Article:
26 April 2007
Chromosomal Changes Show Effects Of Climate Change
by Kate Melville
Researchers from the University of Oregon (UO) have produced the first chromosomal map showing the regions of mosquito chromosomes that are evolving in response to climate change. Identifying the specific genes that control seasonal development in animals should aid in predicting which animals may be in danger from changing climates and help identify emerging disease-carrying vectors, said William E. Bradshaw and Christina M. Holzapfel, researchers at UO's Center for Ecology and Evolutionary Biology.
Appearing in Genetics, the chromosomal map for the mosquito Wyeomyia smithiiidentifies regions on three chromosomes that respond to length of day (photoperiodism). Two of the chromosomes also have overlapping gene expression that tells the species to go dormant, which they must do to survive. Bradshaw and Holzapfel had previously showed that the mosquito has changed genetically in response to recent, rapid climate change and now uses shorter, more southern day lengths to initiate dormancy.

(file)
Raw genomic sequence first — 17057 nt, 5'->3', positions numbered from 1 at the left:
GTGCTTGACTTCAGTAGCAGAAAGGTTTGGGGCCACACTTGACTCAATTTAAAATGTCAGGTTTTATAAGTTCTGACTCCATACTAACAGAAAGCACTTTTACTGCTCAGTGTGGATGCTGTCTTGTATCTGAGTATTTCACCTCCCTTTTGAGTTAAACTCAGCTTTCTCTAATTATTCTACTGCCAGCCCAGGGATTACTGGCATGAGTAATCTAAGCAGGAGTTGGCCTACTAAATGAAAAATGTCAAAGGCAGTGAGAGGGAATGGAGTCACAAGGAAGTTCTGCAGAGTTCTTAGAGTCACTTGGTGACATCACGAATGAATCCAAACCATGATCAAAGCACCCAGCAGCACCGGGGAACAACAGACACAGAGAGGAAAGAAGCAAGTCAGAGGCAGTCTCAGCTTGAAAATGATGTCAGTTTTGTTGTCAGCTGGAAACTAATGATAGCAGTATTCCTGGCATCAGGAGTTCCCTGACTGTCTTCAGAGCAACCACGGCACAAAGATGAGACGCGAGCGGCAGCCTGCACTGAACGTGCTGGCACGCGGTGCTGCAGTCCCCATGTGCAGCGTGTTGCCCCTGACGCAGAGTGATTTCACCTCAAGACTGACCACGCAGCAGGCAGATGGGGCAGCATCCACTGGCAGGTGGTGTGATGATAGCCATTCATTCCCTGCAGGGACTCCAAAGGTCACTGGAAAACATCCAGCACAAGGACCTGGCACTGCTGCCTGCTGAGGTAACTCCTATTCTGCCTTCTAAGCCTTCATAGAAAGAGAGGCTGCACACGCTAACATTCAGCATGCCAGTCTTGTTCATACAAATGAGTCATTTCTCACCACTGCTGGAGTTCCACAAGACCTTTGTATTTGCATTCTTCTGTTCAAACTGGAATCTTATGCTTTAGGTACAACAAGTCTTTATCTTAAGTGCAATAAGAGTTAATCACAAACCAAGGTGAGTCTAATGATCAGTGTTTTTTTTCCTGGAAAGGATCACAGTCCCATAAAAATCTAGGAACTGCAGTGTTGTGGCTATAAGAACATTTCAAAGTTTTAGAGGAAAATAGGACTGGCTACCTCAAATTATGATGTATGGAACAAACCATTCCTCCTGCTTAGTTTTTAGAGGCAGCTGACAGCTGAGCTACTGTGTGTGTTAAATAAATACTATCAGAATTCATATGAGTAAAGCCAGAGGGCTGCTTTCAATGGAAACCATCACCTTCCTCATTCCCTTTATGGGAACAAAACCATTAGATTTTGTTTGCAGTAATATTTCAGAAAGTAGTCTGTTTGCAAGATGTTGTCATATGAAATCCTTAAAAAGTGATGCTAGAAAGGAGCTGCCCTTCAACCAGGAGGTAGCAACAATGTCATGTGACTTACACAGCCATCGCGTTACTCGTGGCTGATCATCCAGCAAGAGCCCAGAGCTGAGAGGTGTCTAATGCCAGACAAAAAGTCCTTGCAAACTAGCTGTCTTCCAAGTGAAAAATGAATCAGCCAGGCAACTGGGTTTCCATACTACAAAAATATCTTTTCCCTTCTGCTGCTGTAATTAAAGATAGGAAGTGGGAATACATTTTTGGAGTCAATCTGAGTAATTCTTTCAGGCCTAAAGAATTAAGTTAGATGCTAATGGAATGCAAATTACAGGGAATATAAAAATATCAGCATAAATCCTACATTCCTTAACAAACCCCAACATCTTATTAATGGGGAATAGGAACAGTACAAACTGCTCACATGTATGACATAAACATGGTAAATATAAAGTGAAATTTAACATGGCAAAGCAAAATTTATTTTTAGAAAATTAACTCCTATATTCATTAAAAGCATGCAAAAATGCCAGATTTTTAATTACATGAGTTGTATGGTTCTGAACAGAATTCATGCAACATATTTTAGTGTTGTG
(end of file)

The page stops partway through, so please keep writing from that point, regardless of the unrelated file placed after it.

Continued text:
"We are moving down the track to identify genes that animals use to control their seasonal development," Bradshaw said. "Response to day length is often the primary cue that organisms use for going dormant, and although human beings are not as strongly seasonal as other animals, there are nonetheless seasonal components to our health and welfare just as there are in plants and animals."
The map - containing 900 million DNA base pairs - doesn't explicitly identify which genes drive the mosquito's response, "but it does tell us in what parts of the genome we must look to identify the mechanism of photoperiodism," Bradshaw explained. The map was created using mosquitoes that had developed in precisely controlled environmental rooms that allowed the researchers to simulate climatic conditions occurring in nature anywhere in the world, from the tropics to the polar regions.
"The response to climate warming in animal populations has penetrated to the level of the gene," Bradshaw said. "It affects development, reproduction and dormancy, and this response is occurring in diverse groups of animals from insects to birds and mammals." Holzapfel added that; "plants and animals are not confronting this stress directly, but rather they are flowering, reproducing and going dormant at different times of the year than they used to. Many species will be unable to change quickly enough and will become extinct."
Source: University of Oregon